For better memory: Read paper books!

30 Oct

An important article by Ferris Jabar in Scientific American reviews the cognitive effects of reading on paper compared to reading on a screen. His conclusions;

“Studies in the past two decades indicate that people often understand and remember text on paper better than on a screen. Screens may inhibit comprehension by preventing people from intuitively navigating and mentally mapping long texts.”

“Preliminary research suggests that even so-called digital natives are more likely to recall the gist of a story when they read it on paper because enhanced e-books and e-readers themselves are too distracting. Paper’s greatest strength may be its simplicity.”

I think I have noticed this in my own reading. I seem have better memory for things I read on paper. At this point, reading paper books and magazines should be included on any lists of memory improvement techniques.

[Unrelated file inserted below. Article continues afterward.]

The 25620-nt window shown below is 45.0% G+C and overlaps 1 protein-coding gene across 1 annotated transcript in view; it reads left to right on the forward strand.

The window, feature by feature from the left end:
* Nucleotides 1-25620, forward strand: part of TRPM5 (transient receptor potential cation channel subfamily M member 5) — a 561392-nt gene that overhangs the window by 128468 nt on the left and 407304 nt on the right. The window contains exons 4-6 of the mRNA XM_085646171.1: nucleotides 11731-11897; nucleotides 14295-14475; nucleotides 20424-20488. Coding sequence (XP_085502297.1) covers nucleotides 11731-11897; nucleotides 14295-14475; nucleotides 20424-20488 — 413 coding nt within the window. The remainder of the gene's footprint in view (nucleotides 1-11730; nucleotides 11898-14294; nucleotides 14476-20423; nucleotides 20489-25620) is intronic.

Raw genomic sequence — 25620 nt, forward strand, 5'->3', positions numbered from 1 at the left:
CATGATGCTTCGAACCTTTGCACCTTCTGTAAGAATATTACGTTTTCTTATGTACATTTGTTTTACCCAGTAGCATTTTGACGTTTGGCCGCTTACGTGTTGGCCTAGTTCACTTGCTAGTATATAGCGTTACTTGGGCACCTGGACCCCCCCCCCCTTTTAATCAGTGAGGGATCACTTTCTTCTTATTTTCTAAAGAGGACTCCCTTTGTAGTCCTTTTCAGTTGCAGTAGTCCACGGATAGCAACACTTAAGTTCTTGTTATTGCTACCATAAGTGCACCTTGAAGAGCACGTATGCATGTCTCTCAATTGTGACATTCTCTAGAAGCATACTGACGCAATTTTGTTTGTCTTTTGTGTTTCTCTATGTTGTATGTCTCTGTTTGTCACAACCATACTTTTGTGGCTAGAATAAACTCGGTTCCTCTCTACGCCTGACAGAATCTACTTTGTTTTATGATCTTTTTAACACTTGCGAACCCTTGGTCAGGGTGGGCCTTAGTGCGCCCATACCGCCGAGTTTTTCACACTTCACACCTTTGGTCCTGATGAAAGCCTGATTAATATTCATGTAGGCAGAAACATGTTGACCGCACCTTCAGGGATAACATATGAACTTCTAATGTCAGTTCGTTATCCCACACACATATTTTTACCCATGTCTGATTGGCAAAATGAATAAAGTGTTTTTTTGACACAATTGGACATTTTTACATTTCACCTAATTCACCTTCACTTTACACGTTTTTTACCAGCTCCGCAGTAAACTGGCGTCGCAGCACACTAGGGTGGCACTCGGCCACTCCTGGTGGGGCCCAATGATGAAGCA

Unfortunately, the piece is behind a pay wall, but now you have a good excuse to buy the November 2013 paper issue of the magazine.

One Response to “For better memory: Read paper books!”


  1. E-books can disrupt sleep | peakmemory - December 29, 2014

    […] This is in line with other research showing cognitive advantages for paper books. I am not a Luddite and I use my Kindle everyday to read newspapers. In addition, it is great to be able to carry around whole library, but, for a better memory, paper books should be your first option. […]

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